University of Wisconsin School of Medicine and Public Health researchers report that amylin, which is secreted by the pancreas and which penetrates into the brain, helps rats with schizophrenia-like symptoms. The surprising finding was the result of collaborative research by Dr. Brian Baldo, who studies addiction, food reward, and satiation in the brain, and his wife, Dr. Vaishali Bakshi, who studies schizophrenia and other mental illnesses. They met as undergraduates at Harvard two decades ago, but this paper is the first research collaboration for the couple.
What brought them together in this collaboration was Baldo’s longstanding interest in the amylin system, because early reports indicated an unusually high concentration of amylin binding in a brain structure called the nucleus accumbens. As an expert on this brain-reward site, Baldo is interested in amylin’s action on motivation, impulsivity, and food reward. Several years ago, when he published the first work showing that amylin acts in the nucleus accumbens to curtail feeding responses, he suspected that amylin may have far-ranging effects on several accumbens-based behaviors. Bakshi was interested in the brain region because it acts like a gatekeeper, helping to filter out unimportant stimulation from the brain.
“If the gating doesn’t work, too much information comes flooding in and that is what is thought to be one of the primary problems in schizophrenia,” says Bakshi. “It becomes difficult to separate the signal from the noise, and perhaps to tell reality from hallucinations.”
Also, many of the ‘second-generation’ antipsychotic drugs for schizophrenia (such as clozapine), although highly effective at treating psychosis symptoms, have the side effect of promoting obesity and metabolic disorders. This increases morbidity and reduces treatment compliance. Thus, finding new treatments that do not carry these risks is a top priority in mental-health research.
In a series of experiments with graduate student Sarah Baisley and senior research specialist Quentin Bremer, the team examined the effects of infusing synthetic amylin into the brains of rats with psychosis-like symptoms. They measured effectiveness by tracking prepulse inhibition (PPI), a measure of how well the brain filters unimportant stimuli; the higher the PPI, the better the filtering. Using a well-established experimental model of schizophrenia-like symptoms, they gave the stimulant amphetamine, which reliably disrupts PPI, modeling psychosis-like symptoms seen in human amphetamine abusers. They found that stimulating accumbens amylin systems strongly reversed amphetamine’s disruptive effect, restoring normal levels of PPI; PPI improvements are a well-known feature of clinically effective antipsychotic medications.
In a second experiment, they tried the opposite manipulation: instead of stimulating amylin systems, they blocked amylin receptors with an antagonist drug (but gave no amphetamine). This amylin blockade had the startling effect of actually causing a psychosis-like PPI disruption, indicating that naturally occurring amylin arriving in the accumbens helps maintain normal information filtering.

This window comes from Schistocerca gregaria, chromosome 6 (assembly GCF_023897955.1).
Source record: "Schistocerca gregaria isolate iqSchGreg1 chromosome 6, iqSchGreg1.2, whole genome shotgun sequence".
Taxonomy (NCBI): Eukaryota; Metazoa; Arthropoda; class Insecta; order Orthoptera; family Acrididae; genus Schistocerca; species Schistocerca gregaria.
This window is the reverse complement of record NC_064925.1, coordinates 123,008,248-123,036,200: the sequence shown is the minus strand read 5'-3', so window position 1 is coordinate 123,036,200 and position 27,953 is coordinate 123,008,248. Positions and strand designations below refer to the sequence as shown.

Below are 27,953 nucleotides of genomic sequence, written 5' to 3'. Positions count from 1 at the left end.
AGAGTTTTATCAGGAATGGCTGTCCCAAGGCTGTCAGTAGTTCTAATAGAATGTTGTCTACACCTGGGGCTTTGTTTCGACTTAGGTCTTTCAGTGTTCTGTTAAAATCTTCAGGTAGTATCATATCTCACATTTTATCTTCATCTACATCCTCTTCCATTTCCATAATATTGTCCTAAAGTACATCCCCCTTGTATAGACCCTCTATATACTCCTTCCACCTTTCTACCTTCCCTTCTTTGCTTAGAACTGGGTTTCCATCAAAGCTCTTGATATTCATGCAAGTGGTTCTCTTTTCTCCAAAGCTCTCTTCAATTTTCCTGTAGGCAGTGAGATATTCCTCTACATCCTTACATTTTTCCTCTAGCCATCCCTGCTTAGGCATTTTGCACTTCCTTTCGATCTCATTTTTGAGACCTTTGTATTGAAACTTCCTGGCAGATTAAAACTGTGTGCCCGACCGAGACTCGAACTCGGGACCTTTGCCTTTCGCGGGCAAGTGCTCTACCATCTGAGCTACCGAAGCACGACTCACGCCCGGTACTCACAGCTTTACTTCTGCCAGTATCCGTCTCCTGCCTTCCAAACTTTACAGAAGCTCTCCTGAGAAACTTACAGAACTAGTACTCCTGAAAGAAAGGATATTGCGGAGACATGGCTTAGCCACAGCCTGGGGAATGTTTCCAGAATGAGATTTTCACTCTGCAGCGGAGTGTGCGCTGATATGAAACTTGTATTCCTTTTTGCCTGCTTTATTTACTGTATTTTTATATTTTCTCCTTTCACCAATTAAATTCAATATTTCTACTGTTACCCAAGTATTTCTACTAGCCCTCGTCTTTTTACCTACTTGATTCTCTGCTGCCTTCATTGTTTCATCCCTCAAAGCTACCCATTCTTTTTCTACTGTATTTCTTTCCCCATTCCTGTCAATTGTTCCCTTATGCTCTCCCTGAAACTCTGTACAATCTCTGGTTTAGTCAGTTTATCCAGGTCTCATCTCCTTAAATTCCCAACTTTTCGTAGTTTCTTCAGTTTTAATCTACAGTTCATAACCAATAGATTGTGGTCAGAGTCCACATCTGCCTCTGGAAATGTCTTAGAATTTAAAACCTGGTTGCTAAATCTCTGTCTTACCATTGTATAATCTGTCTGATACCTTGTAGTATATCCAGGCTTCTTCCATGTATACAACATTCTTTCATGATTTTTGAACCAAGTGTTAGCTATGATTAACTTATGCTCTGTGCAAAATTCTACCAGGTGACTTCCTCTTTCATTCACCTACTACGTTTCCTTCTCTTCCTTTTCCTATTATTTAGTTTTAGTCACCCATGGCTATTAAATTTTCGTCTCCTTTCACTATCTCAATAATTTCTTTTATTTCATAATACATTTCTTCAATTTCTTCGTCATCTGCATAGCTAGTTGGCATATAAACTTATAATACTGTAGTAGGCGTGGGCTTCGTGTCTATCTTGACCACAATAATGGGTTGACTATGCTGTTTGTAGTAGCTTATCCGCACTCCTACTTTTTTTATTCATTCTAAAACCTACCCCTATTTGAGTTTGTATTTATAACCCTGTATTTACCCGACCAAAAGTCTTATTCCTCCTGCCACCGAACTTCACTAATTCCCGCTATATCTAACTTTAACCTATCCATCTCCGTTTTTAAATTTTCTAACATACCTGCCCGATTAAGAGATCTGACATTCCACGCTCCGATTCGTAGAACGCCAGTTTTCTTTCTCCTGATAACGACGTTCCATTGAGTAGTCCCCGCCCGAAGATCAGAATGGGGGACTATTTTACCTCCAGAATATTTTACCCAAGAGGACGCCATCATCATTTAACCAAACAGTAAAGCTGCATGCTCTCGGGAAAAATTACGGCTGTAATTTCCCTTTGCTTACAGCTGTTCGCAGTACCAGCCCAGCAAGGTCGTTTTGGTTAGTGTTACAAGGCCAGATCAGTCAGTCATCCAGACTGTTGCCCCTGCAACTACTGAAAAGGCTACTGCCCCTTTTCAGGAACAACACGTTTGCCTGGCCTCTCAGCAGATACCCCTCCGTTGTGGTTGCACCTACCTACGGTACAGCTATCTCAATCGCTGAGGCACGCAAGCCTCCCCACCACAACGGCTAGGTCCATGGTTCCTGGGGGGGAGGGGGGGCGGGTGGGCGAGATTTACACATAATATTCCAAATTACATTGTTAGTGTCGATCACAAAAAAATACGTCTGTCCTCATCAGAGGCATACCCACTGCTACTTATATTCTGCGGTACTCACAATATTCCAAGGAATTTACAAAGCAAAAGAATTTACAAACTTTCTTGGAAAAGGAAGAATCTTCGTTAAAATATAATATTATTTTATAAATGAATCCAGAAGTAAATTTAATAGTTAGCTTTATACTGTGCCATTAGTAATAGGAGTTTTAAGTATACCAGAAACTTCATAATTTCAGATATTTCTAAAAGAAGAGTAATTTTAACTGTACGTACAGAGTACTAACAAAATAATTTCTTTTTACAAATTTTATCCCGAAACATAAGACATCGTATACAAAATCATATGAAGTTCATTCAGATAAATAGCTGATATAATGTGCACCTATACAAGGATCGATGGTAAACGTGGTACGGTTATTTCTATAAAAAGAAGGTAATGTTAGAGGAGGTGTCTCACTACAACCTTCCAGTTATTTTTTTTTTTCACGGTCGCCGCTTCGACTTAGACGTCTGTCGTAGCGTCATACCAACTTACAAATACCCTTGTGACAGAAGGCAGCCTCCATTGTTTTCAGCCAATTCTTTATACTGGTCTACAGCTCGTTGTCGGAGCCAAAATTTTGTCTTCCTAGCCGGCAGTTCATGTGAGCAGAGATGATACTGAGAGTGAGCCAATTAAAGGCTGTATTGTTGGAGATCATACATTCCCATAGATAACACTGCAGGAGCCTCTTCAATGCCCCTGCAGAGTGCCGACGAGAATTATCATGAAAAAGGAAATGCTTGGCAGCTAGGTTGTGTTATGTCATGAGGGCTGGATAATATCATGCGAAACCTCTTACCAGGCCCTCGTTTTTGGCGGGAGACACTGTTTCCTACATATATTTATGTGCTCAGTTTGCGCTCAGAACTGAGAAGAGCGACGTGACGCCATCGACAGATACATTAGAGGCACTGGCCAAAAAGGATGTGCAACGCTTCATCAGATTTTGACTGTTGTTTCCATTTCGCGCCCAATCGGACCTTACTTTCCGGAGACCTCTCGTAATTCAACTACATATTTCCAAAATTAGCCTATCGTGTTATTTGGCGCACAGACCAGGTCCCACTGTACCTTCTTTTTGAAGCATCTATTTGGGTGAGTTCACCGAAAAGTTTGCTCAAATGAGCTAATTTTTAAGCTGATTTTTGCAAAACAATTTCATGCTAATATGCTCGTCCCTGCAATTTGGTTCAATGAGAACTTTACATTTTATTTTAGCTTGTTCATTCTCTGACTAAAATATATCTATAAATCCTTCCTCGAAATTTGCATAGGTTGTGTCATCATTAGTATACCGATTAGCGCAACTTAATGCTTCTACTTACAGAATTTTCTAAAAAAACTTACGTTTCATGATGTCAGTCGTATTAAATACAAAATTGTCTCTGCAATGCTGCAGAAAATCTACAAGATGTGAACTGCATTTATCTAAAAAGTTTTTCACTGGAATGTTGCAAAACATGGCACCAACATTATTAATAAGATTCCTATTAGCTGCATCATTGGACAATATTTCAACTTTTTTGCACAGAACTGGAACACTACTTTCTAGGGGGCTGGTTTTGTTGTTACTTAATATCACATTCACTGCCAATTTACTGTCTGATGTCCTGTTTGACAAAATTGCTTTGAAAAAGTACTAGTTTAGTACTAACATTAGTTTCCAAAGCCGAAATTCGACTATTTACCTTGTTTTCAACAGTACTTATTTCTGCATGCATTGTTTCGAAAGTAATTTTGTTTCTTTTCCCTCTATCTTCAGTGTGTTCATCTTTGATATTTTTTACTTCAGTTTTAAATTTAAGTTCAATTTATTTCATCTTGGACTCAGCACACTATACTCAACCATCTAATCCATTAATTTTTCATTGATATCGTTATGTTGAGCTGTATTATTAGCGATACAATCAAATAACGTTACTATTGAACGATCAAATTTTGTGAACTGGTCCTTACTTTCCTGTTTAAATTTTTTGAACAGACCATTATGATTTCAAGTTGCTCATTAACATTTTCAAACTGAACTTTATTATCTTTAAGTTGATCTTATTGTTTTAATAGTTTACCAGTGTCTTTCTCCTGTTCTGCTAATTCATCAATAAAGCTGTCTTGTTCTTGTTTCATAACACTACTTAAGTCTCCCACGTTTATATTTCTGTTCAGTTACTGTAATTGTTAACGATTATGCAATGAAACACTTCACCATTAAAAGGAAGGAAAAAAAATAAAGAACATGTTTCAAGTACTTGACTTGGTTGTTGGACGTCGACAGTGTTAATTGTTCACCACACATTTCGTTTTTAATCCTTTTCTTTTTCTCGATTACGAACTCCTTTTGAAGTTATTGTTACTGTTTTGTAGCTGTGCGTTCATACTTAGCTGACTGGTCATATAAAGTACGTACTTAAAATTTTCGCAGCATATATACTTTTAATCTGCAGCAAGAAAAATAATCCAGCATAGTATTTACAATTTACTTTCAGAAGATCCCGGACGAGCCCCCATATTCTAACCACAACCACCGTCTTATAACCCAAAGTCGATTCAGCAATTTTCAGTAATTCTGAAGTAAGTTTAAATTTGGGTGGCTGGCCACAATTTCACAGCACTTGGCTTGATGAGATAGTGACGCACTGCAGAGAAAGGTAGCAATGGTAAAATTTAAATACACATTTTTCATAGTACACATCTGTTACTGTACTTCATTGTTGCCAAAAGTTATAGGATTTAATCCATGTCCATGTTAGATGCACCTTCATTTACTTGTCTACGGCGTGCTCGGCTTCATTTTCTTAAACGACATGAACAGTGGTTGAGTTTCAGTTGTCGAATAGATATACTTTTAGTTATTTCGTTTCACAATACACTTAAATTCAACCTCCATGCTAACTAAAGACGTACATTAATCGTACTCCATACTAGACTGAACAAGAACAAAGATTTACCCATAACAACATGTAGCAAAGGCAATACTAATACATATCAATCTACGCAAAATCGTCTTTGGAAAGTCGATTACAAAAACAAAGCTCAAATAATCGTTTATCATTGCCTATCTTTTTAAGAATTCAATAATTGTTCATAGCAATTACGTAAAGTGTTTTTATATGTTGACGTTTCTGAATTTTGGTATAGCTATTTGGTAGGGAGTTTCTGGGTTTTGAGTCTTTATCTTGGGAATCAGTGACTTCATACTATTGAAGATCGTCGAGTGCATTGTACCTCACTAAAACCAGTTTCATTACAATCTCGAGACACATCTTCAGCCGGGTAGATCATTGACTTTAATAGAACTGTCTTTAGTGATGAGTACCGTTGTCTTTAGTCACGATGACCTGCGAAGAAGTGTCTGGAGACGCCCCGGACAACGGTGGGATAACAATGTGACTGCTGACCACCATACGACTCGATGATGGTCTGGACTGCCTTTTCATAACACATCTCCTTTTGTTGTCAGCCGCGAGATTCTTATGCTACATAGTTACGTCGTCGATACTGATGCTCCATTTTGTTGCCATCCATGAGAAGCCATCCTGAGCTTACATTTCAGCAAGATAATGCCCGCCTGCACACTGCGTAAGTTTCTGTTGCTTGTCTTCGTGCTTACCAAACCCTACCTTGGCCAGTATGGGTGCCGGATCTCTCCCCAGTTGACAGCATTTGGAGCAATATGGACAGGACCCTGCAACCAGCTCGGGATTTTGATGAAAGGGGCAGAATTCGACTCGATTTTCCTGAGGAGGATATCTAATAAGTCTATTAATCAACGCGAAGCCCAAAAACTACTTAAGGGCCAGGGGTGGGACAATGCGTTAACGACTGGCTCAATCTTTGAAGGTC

The amylin action was limited to the ventral region of the nucleus accumbens, which the investigators found to be laden with gene expression for amylin receptors, and had no effect in the dorsal region, where no amylin receptor genes were present. This is important because first-generation schizophrenia drugs, such as haloperidol (Haldol), also affected dopamine in the dorsal region and produced Parkinson’s-like side effects such as impaired walking (tardive dyskinesia). Thu, amylin-based compounds could provide benefits by selectively targeting the ‘problem areas’ of the brain while leaving untouched the other sites from which harmful side effects emerge.
Baldo says that synthetic amylin, known as Symlin, is already FDA-approved for the treatment of diabetes. Hence, the drug could possibly be used as an adjunct treatment to prevent the weight gain that current antipsychotics promote, while at the same time reducing psychosis symptoms and lowering the needed antipsychotic dose.
“This is exciting because it is a great example of how the brain’s chemical anatomy led us to a potential new treatment for mental illness. There is a great need for new antipsychotics, and a great need to reduce weight-gain side effects, and there the amylin receptors were — exactly in the right place,” says Baldo.
Bakshi noted that most historical drugs for serious mental illness were discovered by accident. Thorazine, for example, was created as an anesthesia drug.
“They were discovered serendipitously to affect mental illness, and then reverse-engineered to learn what their mechanism of action in the brain was,” she said. “This amylin study is one of the few examples to go in the other direction, looking at brain architecture to find what might be effective and then test the clinical utility of the target.”
University of Wisconsin School of Medicine and Public Health